Yet that nearly perfect world was completely destroyed by God. Why? Because of sin and it’s parasitic, destructive effects. Because that perfect world had become nothing short of Hell on Earth. The pre-Flood world is a perfect picture of why Jesus had to die for our sins before being resurrected and then giving eternal life to us: paradise with long lives but without holiness and love becomes a horrible, terrible place very quickly! Imagine what eternity without holiness would be like? It would be Hell — and it is. God is the ONLY source of goodness in this world, and without His sustaining and restraining Hand, sin would turn everything into Hell.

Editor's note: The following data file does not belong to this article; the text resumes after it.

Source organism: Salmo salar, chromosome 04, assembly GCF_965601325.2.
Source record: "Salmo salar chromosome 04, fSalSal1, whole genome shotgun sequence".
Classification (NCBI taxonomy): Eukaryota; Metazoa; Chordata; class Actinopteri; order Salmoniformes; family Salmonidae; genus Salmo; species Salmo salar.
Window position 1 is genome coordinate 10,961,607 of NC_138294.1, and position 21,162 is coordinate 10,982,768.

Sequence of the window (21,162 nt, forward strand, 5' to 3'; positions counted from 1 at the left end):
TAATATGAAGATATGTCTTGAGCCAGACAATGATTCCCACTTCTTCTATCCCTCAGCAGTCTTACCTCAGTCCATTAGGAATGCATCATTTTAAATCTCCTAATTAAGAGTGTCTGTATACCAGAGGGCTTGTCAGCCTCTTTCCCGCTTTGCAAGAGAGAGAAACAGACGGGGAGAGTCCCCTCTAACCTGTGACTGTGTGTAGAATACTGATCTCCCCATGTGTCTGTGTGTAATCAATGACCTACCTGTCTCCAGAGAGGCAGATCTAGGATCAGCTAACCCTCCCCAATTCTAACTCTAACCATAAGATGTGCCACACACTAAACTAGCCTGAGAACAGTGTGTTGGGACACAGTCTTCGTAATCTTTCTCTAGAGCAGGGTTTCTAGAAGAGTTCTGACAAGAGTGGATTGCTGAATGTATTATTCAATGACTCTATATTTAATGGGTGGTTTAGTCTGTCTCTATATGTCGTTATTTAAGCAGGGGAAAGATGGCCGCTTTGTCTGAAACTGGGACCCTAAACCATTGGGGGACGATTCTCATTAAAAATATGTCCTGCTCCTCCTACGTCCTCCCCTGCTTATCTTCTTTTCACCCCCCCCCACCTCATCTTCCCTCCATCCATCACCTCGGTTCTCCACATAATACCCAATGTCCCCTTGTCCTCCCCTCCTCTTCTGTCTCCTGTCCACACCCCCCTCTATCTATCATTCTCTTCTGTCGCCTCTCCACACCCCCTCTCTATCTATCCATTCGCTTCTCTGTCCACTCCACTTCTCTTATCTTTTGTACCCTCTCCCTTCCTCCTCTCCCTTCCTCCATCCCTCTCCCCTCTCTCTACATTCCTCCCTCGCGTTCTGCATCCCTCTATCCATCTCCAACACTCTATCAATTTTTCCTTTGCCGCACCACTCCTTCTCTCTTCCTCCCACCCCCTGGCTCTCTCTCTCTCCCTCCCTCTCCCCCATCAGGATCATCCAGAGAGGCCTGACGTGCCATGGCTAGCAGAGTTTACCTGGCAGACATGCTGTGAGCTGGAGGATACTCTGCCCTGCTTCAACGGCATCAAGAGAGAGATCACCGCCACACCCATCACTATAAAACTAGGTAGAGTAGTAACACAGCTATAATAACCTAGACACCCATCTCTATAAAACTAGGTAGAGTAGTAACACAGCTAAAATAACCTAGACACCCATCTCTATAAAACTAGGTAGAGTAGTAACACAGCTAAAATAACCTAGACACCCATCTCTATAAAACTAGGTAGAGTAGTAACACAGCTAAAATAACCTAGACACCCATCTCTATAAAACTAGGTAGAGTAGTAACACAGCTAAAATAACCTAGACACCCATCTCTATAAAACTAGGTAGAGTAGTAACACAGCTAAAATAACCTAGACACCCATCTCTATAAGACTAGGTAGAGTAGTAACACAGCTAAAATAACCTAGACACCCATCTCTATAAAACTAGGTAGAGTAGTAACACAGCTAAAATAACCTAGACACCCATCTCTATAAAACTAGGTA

There have been moments where I’ve felt a certain remorse for the pre-Flood world, that maybe God was too harsh and too cruel — that He was too extreme in His judgment, that maybe there was another way besides the Flood. But is the problem with God or with me in that I don’t know what it was really like and cannot comprehend the full destructive nature of sin? Of course, it’s with me! The more I walk with Him and the more life I experience, the more He surprises me as He is revealed — and sometimes He makes me very uncomfortable. This quote by C.S. Lewis about his walk with God is so fitting for me at times: “Not that I am (I think) in much danger of ceasing to believe in God. The real danger is of coming to believe such dreadful things about Him. The conclusion I dread is not ‘So there’s no God after all,’ but ‘So this is what God’s really like. Deceive yourself no longer.’”